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  1. #1

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    Mar 2010
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    Do you work in a minimum amount? Do you go by miles, time, etc.? Basically, just wondering how you work it into the cost of the detail.



    Thanks in advance!
    Mike
    Driven Auto Detail

  2. #2

    Join Date
    Aug 2005
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    Toronto, ON
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    I`ll go anywhere in the GTA (greater Toronto area, extends about 50km out from the center), built into my pricing. If it`s a little outside that area I *usually* don`t worry about it (ex: I get a lot of customers in Aurora, which is ~60km out). If it`s 65-100km (give or take) I add $25, if it`s more than that the customer and I work something out. Usually in cases where more than an hour of travel is needed the customer has a few cars lined up for me to do (two or three of their own, or friends), in which case I don`t bother with a travel charge. So for the most part, it`s built in.



    I`ve actually only charged a fee for travel a few times.
    Click here to see what I`ve been working on, or here to see my YouTube page!

  3. #3

    Join Date
    Dec 2009
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    I factor in 1 hour of roundtrip driving time from my home location. For each additional hour, I add $25.





    Like Kevin, if there are a few vehicles, I will knock out the travel costs as it helps with everything. One, I am doing multiple vehicles at one location so no extra driving, and two, the customers are getting a deal. Win-Win.

  4. #4

    Join Date
    Jul 2006
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    Phoenix, AZ
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    i really dont charge specific to how far i hafta travel...a percentage of the total cost i charge the customer always comes out anyway to cover expenses and what not.....i think the only time i may charge extra for travel is if i hadta go more than like an hour away..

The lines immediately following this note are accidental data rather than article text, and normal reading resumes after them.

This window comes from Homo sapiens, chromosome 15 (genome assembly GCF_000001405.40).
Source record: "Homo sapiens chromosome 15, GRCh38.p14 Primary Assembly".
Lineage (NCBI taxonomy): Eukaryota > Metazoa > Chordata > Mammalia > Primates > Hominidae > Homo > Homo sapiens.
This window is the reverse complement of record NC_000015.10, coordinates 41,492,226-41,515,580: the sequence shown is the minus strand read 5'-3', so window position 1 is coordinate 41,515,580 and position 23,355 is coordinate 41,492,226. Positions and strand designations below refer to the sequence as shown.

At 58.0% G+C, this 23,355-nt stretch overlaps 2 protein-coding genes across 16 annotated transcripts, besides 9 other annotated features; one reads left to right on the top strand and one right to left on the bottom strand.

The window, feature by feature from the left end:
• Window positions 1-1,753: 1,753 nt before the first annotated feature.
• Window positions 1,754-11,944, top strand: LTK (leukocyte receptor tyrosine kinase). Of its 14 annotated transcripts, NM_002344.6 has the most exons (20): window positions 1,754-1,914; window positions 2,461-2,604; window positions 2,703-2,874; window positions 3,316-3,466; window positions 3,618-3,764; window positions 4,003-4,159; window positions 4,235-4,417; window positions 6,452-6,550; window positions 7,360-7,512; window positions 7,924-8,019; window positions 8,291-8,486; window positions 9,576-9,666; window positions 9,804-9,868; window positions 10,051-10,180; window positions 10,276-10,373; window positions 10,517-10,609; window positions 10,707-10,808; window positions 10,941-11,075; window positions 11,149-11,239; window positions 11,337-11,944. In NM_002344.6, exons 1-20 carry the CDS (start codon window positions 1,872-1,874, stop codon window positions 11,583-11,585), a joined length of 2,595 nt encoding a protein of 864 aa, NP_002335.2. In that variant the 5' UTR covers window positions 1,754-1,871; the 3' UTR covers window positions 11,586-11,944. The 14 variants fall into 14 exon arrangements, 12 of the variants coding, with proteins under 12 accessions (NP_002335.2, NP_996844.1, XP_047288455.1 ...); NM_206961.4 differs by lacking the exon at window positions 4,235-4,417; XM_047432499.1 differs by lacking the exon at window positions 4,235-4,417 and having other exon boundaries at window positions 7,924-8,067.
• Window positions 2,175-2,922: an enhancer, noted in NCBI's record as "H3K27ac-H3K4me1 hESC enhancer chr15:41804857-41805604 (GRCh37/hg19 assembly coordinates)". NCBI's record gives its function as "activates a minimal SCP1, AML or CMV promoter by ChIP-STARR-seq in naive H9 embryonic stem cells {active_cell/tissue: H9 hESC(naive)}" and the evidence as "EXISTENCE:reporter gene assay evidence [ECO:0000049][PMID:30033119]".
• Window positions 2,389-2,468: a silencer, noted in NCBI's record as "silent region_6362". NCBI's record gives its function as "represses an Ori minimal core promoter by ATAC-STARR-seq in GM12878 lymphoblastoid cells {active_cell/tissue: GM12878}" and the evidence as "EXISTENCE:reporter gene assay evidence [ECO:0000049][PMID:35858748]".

AZ`s FINEST IN AUTO RECONDITIONING AND DETAILING

  5. #5

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    Good info, thanks! One more question. For those of you that build it into your prices, how much are you adding to cover the cost? G35, I know you figure in an hour of travel time, so does that equal your hourly rate?
    Mike
    Driven Auto Detail

  6. #6

    Join Date
    Dec 2003
    Location
    Williamstown, New Jersey
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    When you offer mobile detailing services, the distance you will travel to the customer becomes an important part of your overall costs.



    You can figure that about 80% of your business should come from within your primary territory. Your primary territory will depend upon whether or not your located in a city or a rural area. If you are located in a city you may consider using city limits as a guideline to your primary area of service. If you are located in a rural area you may consider using township or county limits or mileage limits. You will want to consider your traveling expenses, such as; gas and wear and tear on your vehicle. You can figure that it costs about forty-five cents per mile to operate a vehicle. So a good guideline of mileage limits for your primary territory is about twenty-five miles. Another expense is travel time. Ideally, you will want travel time in your primary territory to be less than thirty minutes. You can estimate that about 20% of your business will come from beyond your primary territory. When you have a good customer that’s located more than twenty-five miles away you will almost always have to consider it worth the extra distance and travel time.



    It is always a good idea to try and make the most of your travel time by scheduling at least two cars on the same day when they are both located outside your primary territory. As you begin to gain more and more customers, you may actually want to consider accepting less business from outside your primary territory.



    Remember, you save more time and have less expense when the majority of your customers are located within your primary territory.

  7. #7

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    Awesome info mirrorfinishman! Thank you!
    Mike
    Driven Auto Detail

  8. #8

    Join Date
    Oct 2001
    Location
    Arlington, TX
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    I state my working area on my website and those who are not in it are subject to a travel fee unless they have a really big job. I don`t do washes outside of an even smaller area, about 10 miles in any direction. It just isn`t worth setting up and breaking down, plus the travel time-and most people don`t want to add a travel fee on top of the cost of a wash.



    When I go down to Austin (200 miles one way) or Waco (100 miles one way) I charge a premium to cover my gas and lodging. Plus they usually have several cars for me to do.
    www.scottwax.com

    Certified Opti-Coat Pro/Pro 3 installer

  9. #9

    Join Date
    Aug 2006
    Location